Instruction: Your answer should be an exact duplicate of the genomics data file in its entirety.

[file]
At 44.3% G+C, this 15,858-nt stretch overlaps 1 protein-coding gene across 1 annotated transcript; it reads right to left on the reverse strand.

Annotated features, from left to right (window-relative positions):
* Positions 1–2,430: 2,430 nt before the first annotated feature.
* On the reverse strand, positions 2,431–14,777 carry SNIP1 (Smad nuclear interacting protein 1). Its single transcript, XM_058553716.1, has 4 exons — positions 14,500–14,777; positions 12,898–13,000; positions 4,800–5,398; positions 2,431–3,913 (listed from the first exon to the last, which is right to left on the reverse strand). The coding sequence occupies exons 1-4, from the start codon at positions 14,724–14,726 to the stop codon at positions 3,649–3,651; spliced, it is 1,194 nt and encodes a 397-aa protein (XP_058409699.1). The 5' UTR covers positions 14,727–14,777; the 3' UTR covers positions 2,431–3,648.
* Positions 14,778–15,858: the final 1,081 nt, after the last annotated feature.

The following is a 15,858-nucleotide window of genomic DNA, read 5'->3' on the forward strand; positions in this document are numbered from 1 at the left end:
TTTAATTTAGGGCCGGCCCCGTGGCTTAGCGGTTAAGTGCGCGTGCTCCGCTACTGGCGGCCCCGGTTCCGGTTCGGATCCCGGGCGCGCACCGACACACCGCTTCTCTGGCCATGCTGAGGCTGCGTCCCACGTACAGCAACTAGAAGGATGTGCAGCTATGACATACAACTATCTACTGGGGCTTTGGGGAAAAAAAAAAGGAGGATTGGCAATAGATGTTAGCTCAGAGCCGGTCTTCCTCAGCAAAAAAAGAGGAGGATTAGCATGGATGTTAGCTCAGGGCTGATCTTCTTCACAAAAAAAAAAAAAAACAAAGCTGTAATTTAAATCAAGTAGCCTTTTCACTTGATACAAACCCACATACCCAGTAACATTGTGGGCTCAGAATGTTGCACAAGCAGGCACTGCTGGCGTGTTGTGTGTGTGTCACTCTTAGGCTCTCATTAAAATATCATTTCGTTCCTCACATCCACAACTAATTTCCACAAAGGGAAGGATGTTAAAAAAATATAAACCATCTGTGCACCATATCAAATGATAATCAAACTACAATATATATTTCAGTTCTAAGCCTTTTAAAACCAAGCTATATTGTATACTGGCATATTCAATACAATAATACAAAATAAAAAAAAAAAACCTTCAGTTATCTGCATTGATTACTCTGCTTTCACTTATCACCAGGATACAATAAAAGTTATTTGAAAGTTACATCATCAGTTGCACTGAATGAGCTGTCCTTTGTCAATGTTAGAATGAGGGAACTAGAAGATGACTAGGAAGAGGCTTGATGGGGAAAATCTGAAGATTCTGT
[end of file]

At 44.3% G+C, this 15,858-nt stretch overlaps 1 protein-coding gene across 1 annotated transcript; it reads right to left on the reverse strand.

Annotated features, from left to right (window-relative positions):
* Positions 1–2,430: 2,430 nt before the first annotated feature.
* On the reverse strand, positions 2,431–14,777 carry SNIP1 (Smad nuclear interacting protein 1). Its single transcript, XM_058553716.1, has 4 exons — positions 14,500–14,777; positions 12,898–13,000; positions 4,800–5,398; positions 2,431–3,913 (listed from the first exon to the last, which is right to left on the reverse strand). The coding sequence occupies exons 1-4, from the start codon at positions 14,724–14,726 to the stop codon at positions 3,649–3,651; spliced, it is 1,194 nt and encodes a 397-aa protein (XP_058409699.1). The 5' UTR covers positions 14,727–14,777; the 3' UTR covers positions 2,431–3,648.
* Positions 14,778–15,858: the final 1,081 nt, after the last annotated feature.

The following is a 15,858-nucleotide window of genomic DNA, read 5'->3' on the forward strand; positions in this document are numbered from 1 at the left end:
TTTAATTTAGGGCCGGCCCCGTGGCTTAGCGGTTAAGTGCGCGTGCTCCGCTACTGGCGGCCCCGGTTCCGGTTCGGATCCCGGGCGCGCACCGACACACCGCTTCTCTGGCCATGCTGAGGCTGCGTCCCACGTACAGCAACTAGAAGGATGTGCAGCTATGACATACAACTATCTACTGGGGCTTTGGGGAAAAAAAAAAGGAGGATTGGCAATAGATGTTAGCTCAGAGCCGGTCTTCCTCAGCAAAAAAAGAGGAGGATTAGCATGGATGTTAGCTCAGGGCTGATCTTCTTCACAAAAAAAAAAAAAAACAAAGCTGTAATTTAAATCAAGTAGCCTTTTCACTTGATACAAACCCACATACCCAGTAACATTGTGGGCTCAGAATGTTGCACAAGCAGGCACTGCTGGCGTGTTGTGTGTGTGTCACTCTTAGGCTCTCATTAAAATATCATTTCGTTCCTCACATCCACAACTAATTTCCACAAAGGGAAGGATGTTAAAAAAATATAAACCATCTGTGCACCATATCAAATGATAATCAAACTACAATATATATTTCAGTTCTAAGCCTTTTAAAACCAAGCTATATTGTATACTGGCATATTCAATACAATAATACAAAATAAAAAAAAAAAACCTTCAGTTATCTGCATTGATTACTCTGCTTTCACTTATCACCAGGATACAATAAAAGTTATTTGAAAGTTACATCATCAGTTGCACTGAATGAGCTGTCCTTTGTCAATGTTAGAATGAGGGAACTAGAAGATGACTAGGAAGAGGCTTGATGGGGAAAATCTGAAGATTCTGT